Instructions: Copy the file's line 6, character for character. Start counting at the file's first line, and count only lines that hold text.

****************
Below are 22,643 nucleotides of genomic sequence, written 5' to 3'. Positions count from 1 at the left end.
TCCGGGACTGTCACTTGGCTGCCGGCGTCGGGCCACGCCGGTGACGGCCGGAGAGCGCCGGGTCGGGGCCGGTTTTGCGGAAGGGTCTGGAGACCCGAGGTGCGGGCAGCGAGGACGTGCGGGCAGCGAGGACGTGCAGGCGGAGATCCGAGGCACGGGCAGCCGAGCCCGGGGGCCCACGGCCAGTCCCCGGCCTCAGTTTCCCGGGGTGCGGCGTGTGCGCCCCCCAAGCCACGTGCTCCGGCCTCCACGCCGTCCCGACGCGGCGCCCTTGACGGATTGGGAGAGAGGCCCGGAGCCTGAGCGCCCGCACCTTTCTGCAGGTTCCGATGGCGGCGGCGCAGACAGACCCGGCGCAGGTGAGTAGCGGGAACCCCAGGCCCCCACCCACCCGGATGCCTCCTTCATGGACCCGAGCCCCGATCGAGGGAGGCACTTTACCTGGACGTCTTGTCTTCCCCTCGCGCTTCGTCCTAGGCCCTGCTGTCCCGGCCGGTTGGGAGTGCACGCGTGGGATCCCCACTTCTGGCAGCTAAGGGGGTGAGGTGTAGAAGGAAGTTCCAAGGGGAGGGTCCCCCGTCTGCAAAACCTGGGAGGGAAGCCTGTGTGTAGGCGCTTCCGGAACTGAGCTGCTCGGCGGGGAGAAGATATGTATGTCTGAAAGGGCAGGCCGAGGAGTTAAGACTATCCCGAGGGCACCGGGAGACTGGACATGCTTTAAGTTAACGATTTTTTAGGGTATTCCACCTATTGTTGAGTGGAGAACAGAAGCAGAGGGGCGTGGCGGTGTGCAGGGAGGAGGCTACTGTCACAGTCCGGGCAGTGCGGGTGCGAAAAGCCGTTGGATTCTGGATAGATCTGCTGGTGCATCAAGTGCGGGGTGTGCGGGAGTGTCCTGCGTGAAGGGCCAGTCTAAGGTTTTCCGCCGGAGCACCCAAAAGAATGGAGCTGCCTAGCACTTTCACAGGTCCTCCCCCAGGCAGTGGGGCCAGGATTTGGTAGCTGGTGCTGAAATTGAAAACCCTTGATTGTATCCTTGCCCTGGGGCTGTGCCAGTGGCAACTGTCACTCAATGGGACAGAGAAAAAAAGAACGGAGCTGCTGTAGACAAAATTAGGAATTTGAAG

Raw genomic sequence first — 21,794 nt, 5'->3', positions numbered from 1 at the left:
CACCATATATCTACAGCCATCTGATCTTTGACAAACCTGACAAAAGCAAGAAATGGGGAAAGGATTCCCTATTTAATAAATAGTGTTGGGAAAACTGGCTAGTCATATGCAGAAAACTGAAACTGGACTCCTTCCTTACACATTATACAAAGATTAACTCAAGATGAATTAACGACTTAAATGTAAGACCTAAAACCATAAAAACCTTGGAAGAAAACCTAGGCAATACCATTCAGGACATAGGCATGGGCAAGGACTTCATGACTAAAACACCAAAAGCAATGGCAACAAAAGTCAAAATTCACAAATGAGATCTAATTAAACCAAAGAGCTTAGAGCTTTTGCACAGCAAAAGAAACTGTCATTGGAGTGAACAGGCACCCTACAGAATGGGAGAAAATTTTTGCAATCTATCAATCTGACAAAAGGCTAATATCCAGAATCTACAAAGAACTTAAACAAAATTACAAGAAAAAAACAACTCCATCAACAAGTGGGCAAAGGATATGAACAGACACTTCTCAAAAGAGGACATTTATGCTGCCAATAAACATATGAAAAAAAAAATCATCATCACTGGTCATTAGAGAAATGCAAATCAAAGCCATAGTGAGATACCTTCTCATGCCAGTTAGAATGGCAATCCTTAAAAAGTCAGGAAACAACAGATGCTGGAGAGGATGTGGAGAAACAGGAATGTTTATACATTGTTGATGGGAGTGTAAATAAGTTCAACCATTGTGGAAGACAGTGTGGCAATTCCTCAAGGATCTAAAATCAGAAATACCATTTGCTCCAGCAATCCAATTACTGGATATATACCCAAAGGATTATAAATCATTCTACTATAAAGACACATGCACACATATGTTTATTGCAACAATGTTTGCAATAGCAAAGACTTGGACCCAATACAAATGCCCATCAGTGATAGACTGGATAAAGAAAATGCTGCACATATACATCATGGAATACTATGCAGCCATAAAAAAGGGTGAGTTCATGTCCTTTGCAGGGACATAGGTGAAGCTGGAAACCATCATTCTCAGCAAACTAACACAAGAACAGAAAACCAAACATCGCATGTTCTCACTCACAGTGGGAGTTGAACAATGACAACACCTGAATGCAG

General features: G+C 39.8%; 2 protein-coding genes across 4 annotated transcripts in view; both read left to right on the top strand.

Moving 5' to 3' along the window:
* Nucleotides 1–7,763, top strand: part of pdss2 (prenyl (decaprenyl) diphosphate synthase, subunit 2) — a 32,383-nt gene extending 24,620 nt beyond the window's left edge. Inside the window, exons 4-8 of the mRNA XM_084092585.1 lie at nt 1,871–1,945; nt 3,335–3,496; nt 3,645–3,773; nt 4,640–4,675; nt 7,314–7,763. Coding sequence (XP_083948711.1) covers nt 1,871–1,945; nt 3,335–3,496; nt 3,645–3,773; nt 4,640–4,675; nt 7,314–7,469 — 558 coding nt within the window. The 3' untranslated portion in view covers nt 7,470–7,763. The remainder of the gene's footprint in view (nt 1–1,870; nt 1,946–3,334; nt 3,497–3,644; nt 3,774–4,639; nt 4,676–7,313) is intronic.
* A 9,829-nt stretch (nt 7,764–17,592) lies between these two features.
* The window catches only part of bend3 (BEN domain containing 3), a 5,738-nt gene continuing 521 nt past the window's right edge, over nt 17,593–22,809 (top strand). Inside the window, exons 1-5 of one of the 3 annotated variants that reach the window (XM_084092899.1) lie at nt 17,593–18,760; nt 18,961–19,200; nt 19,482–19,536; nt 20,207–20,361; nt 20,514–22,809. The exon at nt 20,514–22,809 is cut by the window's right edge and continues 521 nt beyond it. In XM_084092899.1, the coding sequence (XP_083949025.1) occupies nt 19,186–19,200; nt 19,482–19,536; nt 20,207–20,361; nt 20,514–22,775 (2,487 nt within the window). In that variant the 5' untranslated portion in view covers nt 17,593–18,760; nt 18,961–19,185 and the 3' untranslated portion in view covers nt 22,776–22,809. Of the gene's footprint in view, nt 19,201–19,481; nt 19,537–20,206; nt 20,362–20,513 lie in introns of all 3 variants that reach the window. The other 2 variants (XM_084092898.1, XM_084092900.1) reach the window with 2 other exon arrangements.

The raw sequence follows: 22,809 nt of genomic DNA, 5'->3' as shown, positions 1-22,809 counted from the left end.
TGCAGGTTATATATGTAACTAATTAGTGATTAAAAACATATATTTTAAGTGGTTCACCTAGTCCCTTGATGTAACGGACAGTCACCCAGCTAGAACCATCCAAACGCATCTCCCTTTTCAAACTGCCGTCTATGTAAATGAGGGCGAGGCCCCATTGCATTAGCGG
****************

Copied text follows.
Moving 5' to 3' along the window: